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Video Games: Good or Bad for Kids?

It’s all over social media and in sensational headlines that digital addictions (particularly video gaming) are drowning our kids in dopamine, causing rising rates of depression and anxiety because their brains are getting hooked on the neurotransmitter associated with pleasure. What’s the solution? Stop playing video games for a month, and you’ll feel better. No more anxiety or depression, right? This is utter hogwash. Here’s why:

This is a Chicken or the Egg Scenario

If video gaming didn’t increase activity in these dopaminergic pathways, no one would play them. Anything pleasurable activates specific pathways in the forebrain, where dopamine is the neurotransmitter. Gaming researchers Patrick Markey and Christopher Ferguson point out that eating pizza or ice-cream raises dopamine levels in the brain to about the same degree as video gaming.

The diagnosis of Internet Gaming Disorder (IGD) and a few of the symptoms to check off point to a problem that already exists, and video gaming isn’t the issue. In the minuscule number of those who have been diagnosed with IGD, most of them were already dealing with depression or anxiety.

Taking away their pleasure of playing video games (dopamine fast) is not going to solve the problems they have had before playing. The goal should be to focus on what’s missing in other parts of their life and find solutions to those problems.

Video gaming can alter the brain, but research is documenting positive effects, increasing spatial memory and navigation, improving executive function, and increasing the ability to solve problems and make reasoned decisions.

Could Gaming Be Good Medicine?

Many wonder if video games be prescribed, like medicine, as a treatment for some

diseases and mental disorders? And the answer is... yes!

Positive clinical trials and FDA approval are opening a new world of video games for treating attention-deficit/hyperactivity disorder, autism, depression, and more – even the brain fog from long COVID-19 and chemotherapy.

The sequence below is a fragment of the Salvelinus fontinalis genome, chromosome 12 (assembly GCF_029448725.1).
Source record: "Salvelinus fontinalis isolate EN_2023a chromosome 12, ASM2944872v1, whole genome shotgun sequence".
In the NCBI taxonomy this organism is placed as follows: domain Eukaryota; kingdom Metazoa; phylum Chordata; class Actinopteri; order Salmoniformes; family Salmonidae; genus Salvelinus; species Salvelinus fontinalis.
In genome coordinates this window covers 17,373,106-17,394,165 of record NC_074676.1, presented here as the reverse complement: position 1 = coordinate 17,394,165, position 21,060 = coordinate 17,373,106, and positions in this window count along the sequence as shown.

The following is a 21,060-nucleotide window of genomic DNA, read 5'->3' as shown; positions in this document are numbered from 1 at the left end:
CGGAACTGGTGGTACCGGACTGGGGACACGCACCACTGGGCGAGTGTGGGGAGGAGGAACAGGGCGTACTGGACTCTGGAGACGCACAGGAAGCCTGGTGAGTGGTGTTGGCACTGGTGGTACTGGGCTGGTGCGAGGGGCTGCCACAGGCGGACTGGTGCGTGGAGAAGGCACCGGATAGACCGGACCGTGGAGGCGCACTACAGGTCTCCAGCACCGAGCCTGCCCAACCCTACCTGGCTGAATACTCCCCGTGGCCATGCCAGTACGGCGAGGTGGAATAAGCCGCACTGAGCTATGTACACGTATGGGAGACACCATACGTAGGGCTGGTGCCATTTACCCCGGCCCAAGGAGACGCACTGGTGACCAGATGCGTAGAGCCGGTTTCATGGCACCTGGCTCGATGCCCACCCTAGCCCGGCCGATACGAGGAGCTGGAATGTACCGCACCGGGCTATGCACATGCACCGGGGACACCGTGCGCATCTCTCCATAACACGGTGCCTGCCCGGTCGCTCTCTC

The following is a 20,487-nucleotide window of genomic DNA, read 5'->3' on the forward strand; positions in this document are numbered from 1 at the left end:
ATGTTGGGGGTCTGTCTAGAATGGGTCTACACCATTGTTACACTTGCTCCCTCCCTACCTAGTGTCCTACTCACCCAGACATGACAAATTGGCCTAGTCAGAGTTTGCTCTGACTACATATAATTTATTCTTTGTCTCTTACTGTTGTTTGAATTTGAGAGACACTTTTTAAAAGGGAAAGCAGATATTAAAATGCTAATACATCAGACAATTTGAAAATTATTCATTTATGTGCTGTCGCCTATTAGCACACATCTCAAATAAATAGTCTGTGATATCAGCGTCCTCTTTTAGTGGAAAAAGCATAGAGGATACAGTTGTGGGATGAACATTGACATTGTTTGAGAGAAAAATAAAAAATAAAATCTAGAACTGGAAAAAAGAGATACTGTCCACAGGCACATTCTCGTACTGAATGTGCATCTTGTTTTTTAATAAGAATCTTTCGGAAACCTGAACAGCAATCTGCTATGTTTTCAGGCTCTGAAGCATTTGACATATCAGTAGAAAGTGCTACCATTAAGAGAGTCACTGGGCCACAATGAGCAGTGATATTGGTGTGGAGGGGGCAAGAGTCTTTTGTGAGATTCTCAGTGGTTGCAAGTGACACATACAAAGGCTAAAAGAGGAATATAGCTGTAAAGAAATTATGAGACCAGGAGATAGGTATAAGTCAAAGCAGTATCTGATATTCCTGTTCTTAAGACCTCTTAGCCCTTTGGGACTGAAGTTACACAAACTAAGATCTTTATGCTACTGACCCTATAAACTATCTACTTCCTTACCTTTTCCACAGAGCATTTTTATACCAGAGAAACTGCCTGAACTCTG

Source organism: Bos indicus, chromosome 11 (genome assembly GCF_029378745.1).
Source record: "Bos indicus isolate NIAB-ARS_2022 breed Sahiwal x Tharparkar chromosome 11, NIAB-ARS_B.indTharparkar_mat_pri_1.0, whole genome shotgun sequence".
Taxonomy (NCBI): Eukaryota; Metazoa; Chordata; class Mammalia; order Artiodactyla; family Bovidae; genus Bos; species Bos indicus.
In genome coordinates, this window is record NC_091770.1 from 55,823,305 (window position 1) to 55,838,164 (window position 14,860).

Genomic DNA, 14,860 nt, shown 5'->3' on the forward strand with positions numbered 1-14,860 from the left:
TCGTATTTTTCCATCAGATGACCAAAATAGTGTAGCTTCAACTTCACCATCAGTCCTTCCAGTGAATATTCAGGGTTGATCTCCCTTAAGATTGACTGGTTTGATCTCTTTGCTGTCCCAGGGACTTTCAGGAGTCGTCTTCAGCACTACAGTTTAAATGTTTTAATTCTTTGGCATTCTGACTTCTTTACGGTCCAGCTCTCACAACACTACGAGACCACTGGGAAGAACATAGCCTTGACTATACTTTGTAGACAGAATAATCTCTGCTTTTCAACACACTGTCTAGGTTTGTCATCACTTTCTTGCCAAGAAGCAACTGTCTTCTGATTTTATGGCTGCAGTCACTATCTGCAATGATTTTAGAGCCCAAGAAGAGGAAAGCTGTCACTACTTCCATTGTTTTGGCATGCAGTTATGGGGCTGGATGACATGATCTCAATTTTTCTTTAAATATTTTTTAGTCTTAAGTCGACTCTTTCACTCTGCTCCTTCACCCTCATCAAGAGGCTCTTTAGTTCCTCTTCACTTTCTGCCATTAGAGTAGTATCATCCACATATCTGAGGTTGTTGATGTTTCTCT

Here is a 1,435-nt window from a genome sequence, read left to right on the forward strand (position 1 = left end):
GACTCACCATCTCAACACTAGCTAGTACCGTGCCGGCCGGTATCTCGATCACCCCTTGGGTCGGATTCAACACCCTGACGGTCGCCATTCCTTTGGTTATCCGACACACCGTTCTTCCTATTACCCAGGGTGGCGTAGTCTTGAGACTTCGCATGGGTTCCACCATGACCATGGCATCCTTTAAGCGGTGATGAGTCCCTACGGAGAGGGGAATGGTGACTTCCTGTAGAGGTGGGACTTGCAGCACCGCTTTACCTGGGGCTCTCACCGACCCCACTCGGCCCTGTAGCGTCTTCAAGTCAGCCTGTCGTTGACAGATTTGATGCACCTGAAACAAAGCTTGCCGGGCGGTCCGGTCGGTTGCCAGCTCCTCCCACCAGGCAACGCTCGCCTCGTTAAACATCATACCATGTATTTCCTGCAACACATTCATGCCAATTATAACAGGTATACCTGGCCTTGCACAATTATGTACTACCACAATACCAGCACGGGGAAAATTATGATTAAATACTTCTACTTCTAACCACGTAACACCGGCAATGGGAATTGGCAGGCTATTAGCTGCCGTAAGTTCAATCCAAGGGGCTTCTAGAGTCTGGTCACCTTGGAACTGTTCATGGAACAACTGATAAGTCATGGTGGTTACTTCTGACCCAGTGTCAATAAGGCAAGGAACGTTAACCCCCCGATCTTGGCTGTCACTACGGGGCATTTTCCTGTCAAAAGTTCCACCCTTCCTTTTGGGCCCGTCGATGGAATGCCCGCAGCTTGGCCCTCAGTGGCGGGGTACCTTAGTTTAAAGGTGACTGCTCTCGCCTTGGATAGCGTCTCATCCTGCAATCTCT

Gaming as Medicine is Poised to Grow Big

Companies and developers have been dabbling with the idea for over a decade. Akili Interactive made a racing game called EndeavorRx, which can be prescribed to children ages 8 to 12 to help improve attention. After facing some skepticism, the game went through clinical trials and won FDA approval in 2020. The game will be connected to the Roblox platform, where avatars, pets, badges, and rewards will be offered to the young players. This will encourage the children to take their “medicine” and continue playing the game.

More Companies and Investors are Getting into Games as Medicine or Therapy

Besides Akili, Nintendo and a new game publisher named DeepWell are working on developing these sorts of games. There is promise in the gaming world that games can be more than just entertainment.

Is Your Child Gaming Too Much?

Guidelines set forth by EU Kids Online suggest that parents shouldn't automatically assume that their child’s use of digital media is problematic, but they should ask themselves these questions:

  • Is my child physically healthy and sleeping enough?

  • Is my child connecting socially with family and friends (in any form)?

  • Is my child engaged with and achieving in school?

  • Is my child pursuing interests and hobbies (in any form)?

  • Is my child having fun and learning in their use of digital media?

If the answer to any of these questions is no, then the research suggests “these particular parents and children may need to put in place regulations and restrictions in order to address problematic use.”

In other words, it's time to help children tackle the overuse of online games by helping them achieve balance between their online and offline lives.

Cindy Kinn has a BS and MS in psychology with an emphasis in child development. With over 15 years experience teaching in the public-school sphere, she is currently a Media Psychology Ph.D. student at Fielding Graduate University. Cindy is focusing her dissertation work on contributing to the research on Internet gaming disorder (IGD), which is included in the Addendum to the Diagnostic and Statistical Manual of Mental Disorders (DSM-5) for further study. It remains to be examined what kind of disorder IGD could be. Is it a compulsion, an impulse control disorder, or a behavioral addiction? It may be up to the parent or gamer to decide whether they’ve become too dependent on gaming



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